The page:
• 131 Add. 29574, f. 276.
  • 132 Luttrell, Brief Relation, iii. 280.
  • 133 Add. 17677 OO, ff. 247-50.
  • 134 TNA, SP 105/60, f. 138.
  • 135 UNL, Portland mss, PwA 1151/1-2.
  • 136 Coxe, Shrewsbury Corresp. 34-5, 38-9.
  • 137 UNL, Portland mss, PwA 1233/1, 1235, 1240/1, 1241/1.
  • 138 UNL, Portland mss, PwA 838; Add. 29588, f. 361.
  • 139 UNL, Portland mss, PwA 1156.
  • 140 Add. 4236, f. 257.
  • 141 Add. 17677 OO, f. 400; Verney ms mic. M636/48, J. to Sir R. Verney, 28 Nov. 1694.
  • 142 Add. 17677 PP, ff. 101-3; Timberland, i. 434.
  • 143 Add. 17677 PP, ff. 136-40.
  • 144 Add. 29596, f. 138.
  • 145 Add. 29565, f. 545.
  • 146 LJ xv. 533-5, 546-58.
  • 147 Add. 29574, f. 393.
  • 148 Add. 46527, f. 77.
  • 149 Add. 47131, ff. 7-9, Add. 29574, f. 399; Timberland, i. 436-40, 441-4; Mulgrave, Works, (1729 ed.) ii. 105-114; Horwitz, Parl. Pol., 151; HMC Hastings, ii. 247; HEHL, EL 8988, 8999.
  • 150 HMC Hastings, iv. 313-14, 315-16.
  • 151 HMC Lords, n.s. ii. 206-8; Add. 17677 QQ, ff. 297-9; HMC Portland, iii. 574.
  • 152 Add. 70081, newsletter, 7 Mar. 1696; Add. 35107, f. 35.
  • 153 HEHL, HM 30659 (65).
  • 154 LJ xvi. 8-9, 11, 31, 35.
  • 155 Luttrell, Brief Relation, iv. 249, 298, 326.
  • 156 Coxe, Shrewsbury corresp. 437-8.
  • 157 WSHC, 2667/25/7.
  • 158 Carte 109, ff. 69-70.
  • 159 Staffs. RO, Persehowse pprs. D260/M/F/1/6, ff. 96-8.
  • 160 Add. 47608, pt. 5, f. 138.
  • 161 HEHL, Stowe (Chandos) ms 26, vol. 1, p. 3.
  • 162 Verney ms mic. M636/50, A. Nicholas to Sir J. Verney, 2 Aug. 1697.
  • 163 Bodl. Tanner 24, ff. 110-11.
  • 164 Verney ms mic. M636/50, C. Gardiner to Sir J. Verney, 24 Aug. 1697.
  • 165 Northants. RO, Montagu (Boughton) mss, 46, no. 181; CSP Dom. 1698, p. 145.
  • 166 Cumbria RO, D/Lons/L1/1/36/7.
  • 167 Luttrell, Brief Relation, iv. 400.
  • 168 Carte 228, f. 272; Magdalene Coll. Camb. Pepys Lib. PL 2179, p. 85.
  • 169 LJ xvi. 377.
  • 170 Carte 228, f. 278; North Yorks. RO, Bolton Hall mss, ZBO VIII, 0933-4; Add. 75376, f. 88; CSP Dom. 1699-1700, p. 102.
  • 171 NLS, Yester pprs. ms 14414, ff. 133-4.
  • 172 Vernon-Shrewsbury corresp. iii. 4.
  • 173 Add. 61101, ff. 68-9.
  • 174 Timberland, ii. 22.
  • 175 Leics. RO, DG 7 Box 4950, bundle 22, Normanby to Nottingham, 4 Sept. 1701.
  • 176 Add. 70073-4, newsletter, 3, 13 Jan. 1702.
  • 177 Leics. RO, DG 7 Box 4950, bundle 22, Normanby to Nottingham, 10 Mar. 1702.
  • 178 HMC Rutland, ii. 170; Verney ms mic. M636/51, E. Adams to Sir J. Verney, 28 Mar. 1702; Add. 61416, ff. 83-4.
  • 179 Add. 70073-4, newsletter, 5 Sept. 1702.
  • 180 Add. 29588, ff. 356, 358.
  • 181 Add. 70075, newsletter, 9, 25 Mar. 1703; Add. 40803, f. 96; Add. 61119, f. 101.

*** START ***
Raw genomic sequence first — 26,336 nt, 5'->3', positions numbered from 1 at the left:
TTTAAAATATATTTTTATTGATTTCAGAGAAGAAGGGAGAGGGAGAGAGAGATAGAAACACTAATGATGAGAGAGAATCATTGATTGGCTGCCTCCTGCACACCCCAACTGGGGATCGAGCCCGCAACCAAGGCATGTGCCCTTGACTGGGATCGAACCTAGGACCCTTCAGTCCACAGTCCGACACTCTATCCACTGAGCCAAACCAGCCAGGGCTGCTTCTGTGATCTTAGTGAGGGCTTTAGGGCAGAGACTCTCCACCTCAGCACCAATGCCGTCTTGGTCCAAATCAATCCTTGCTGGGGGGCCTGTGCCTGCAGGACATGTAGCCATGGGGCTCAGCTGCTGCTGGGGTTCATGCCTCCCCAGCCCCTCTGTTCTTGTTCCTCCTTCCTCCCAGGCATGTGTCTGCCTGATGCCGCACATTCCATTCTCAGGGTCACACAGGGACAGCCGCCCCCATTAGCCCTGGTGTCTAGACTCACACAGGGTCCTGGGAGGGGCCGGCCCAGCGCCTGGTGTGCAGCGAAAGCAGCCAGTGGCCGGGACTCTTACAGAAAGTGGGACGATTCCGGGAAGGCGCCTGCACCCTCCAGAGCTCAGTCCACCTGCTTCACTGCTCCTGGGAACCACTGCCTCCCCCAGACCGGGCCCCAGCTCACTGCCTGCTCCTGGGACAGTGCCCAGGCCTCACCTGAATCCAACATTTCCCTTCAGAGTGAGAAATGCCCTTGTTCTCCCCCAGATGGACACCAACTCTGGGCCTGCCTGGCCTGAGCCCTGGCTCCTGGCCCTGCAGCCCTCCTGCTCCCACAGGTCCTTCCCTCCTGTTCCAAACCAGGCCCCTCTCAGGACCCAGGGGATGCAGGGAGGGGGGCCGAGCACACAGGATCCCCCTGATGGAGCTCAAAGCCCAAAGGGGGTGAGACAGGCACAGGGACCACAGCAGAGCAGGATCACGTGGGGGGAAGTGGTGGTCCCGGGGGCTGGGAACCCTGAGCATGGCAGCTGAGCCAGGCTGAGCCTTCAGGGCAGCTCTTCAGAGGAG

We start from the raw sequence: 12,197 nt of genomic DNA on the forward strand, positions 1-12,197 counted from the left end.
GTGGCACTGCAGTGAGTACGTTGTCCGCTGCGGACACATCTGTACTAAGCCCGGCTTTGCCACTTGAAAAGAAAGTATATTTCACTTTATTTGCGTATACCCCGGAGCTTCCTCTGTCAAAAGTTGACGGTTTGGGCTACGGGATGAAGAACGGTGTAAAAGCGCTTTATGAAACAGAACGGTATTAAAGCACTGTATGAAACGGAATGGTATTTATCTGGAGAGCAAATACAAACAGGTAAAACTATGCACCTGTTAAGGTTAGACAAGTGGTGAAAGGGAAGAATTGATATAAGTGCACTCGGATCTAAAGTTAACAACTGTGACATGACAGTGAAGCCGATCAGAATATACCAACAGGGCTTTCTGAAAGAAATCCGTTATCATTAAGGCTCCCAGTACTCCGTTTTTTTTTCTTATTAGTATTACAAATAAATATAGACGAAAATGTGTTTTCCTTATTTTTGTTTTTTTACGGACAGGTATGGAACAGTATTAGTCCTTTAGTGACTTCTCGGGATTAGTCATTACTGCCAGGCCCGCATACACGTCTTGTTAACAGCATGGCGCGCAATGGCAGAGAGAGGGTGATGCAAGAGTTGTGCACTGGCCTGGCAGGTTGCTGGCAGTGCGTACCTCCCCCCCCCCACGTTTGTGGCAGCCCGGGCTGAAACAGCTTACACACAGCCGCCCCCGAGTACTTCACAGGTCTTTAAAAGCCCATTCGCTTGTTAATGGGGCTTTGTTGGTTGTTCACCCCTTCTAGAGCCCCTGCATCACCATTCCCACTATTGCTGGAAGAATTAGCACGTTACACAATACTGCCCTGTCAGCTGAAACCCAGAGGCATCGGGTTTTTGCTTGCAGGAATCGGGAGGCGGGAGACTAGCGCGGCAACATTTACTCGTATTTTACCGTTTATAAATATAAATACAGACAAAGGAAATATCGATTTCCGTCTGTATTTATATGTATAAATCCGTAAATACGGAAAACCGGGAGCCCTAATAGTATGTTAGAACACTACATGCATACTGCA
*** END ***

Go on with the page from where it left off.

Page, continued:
• 182 Add. 29588, f. 360.
  • 183 Add. 40803, f. 106; Daily Courant, 23 Apr. 1703.
  • 184 Marlborough-Godolphin corresp. i. 202-3.
  • 185 Luttrell, Brief Relation, v. 316, 343; Daily Courant, 8 Nov. 1703.
  • 186 Add. 61416, ff. 111-12.
  • 187 Add. 70075, newsletters, 2 Oct. 1703, 8 Feb. 1704.
  • 188 Marlborough-Godolphin corresp. i. 284.
  • 189 Add. 61363, ff. 96-7.
  • 190 Add. 61363, ff. 153-4.
  • 191 Marlborough-Godolphin corresp. i. 391-3.
  • 192 Eg. 3359, ff. 45-6.
  • 193 Nicolson, London Diaries, 220, 234.
  • 194 Nicolson, London Diaries, 257-8, 274.
  • 195 Verney ms mic. M636/52, Sir T. Cave to Viscount Fermanagh, 25 Mar. 1705.
  • 196 Marlborough-Godolphin corresp. i. 418.
  • 197 Stowe 224, ff. 330-1.
  • 198 J. Drake, Memorial of the Church of England, 25.
  • 199 Marlborough-Godolphin corresp. i. 475.
  • 200 Nicolson, London Diaries, 304, 306.
  • 201 Nicolson, London Diaries, 317.
  • 202 WSHC, 3790/1/1, p. 60.
  • 203 Nicolson, London Diaries, 369.
  • 204 Add. 19253, f. 188; Verney ms mic. M636/53, R. Lawley to Viscount Fermanagh, 13 Mar. 1706.
  • 205 Add. 70149, Lady A. Pye to A. Harley, 25 Mar. 1706.
  • 206 Bodl. Rawl. letters 9, f. 104.
  • 207 Mulgrave, Works, (1729 ed.), ii. 75-83.
  • 208 Ballard 31, f. 61; LJ xviii. 268.
  • 209 Luttrell, Brief Relation, vi. 174, 194; Marlborough-Godolphin corresp. ii. 787-8.
  • 210 Timberland, ii. 180.
  • 211 HMC Buccleuch, ii. 719.
  • 212 Beinecke Lib. OSB mss fc 37, xiii. nos. 7, 12, 19, 22.
  • 213 Add. 61607, f. 212.
  • 214 Add. 72488, ff. 42-3.
  • 215 Timberland, ii. 260.
  • 216 Nicolson, London Diaries, 499.
  • 217 Add. 72494, ff. 171-2; HJ xix, 771.
  • 218 Add. 15574, ff. 65-8.
  • 219 LJ xix. 138.
  • 220 Add. 61460, f. 214.
  • 221 Add. 70257, Buckingham to Harley, 4 June 1710; Add. 70026, f. 37.
  • 222 Levens Hall, Bagot mss, [W. Bromley] to J. Grahme, 28 June 1710.
  • 223 Wentworth pprs. 135-7; Add. 70333, Harley memorandum, 12 Sept. 1710; Sainty and Bucholz, ii. 1; Add. 72500, ff. 8-9; Longleat, Bath mss. Thynne pprs, 47, ff. 41-2; Northants. RO, IC 3760.
  • 224 Wentworth Pprs. 141, 151, 153.
  • 225 Nicolson, London Diaries, 518; Burnet, vi. 28-9.
  • 226 Timberland, ii. 283, 310-11.
  • 227 Nicolson, London Diaries, 537; Wentworth Pprs. 179.
  • 228 Add. 72495, ff. 57-8, Add. 72500, ff. 54-5; NLS, Advocates’, Wodrow pprs. Wod. lett. Qu. 5, f. 163.
  • 229 Add. 70027, f. 139.
  • 230 Add. 61479, ff. 14-15; HMC Portland, iv. 684, 690-3; Add. 61461, ff. 110-11.
  • 231 HMC Portland, iv. 684.
  • 232 Longleat, Bath mss, Thynne pprs. 47, f. 252; Add. 61461, ff. 116-19.
  • 233 Add. 70027, f. 140.
  • 234 Add. 72495, ff. 103-4.
  • 235 Add. 70257, Buckingham to Oxford, 24 Nov. 1711.
  • 236 Wentworth Pprs. 226.
  • 237 Wentworth Pprs. 238.
  • 238 ‘Letters of Lord Balmerinoch to Harry Maule’, ed. C. Jones, Scottish Hist. Misc. xii. 140; Wentworth Pprs. 254-5.
  • 239 Luttrell, Brief Relation, vi. 716-17; Herts. ALS, DE/P/F56, Buckingham to Cowper, 3 Mar. 1712.
  • 240 HMC Portland, v. 156-8.
  • 241 Add. 22220, ff. 17-18; Wentworth Pprs. 275-6.
  • 242 NLS, Advocates’, Wodrow pprs. Wod. Lett. Qu. 6, ff. 157-8.
  • 243 Add. 22220, ff. 72-3.
  • 244 Timberland, ii. 401.
  • 245 NAS, Scots Courant, (1710-15), 2 Sept. 1713.
  • 246 Add. 70257, Buckingham to Oxford, endorsed 23 Dec. 1713, Buckingham to Oxford, endorsed ?22 May 1714.
  • 247 Christ Church, Oxf, Wake mss 17, ff. 347-8.
  • 248 Add. 61454, ff. 162-3.
  • 249 HMC Portland, v. 476.
  • 250 NLS, Pitfirrane mss, 6409, no. 70.
  • 251 Bodl, Carte 231, f. 25.
  • 252 Stowe 751, ff. 129-30.
  • 253 London Journal, 4 Mar. 1721.
  • 254 Add. 70294, [C. Lawton] to [?countess of Oxford], 6 Feb. 1715.
  • 255 Daily Journal, 4, 15 Mar. 1721.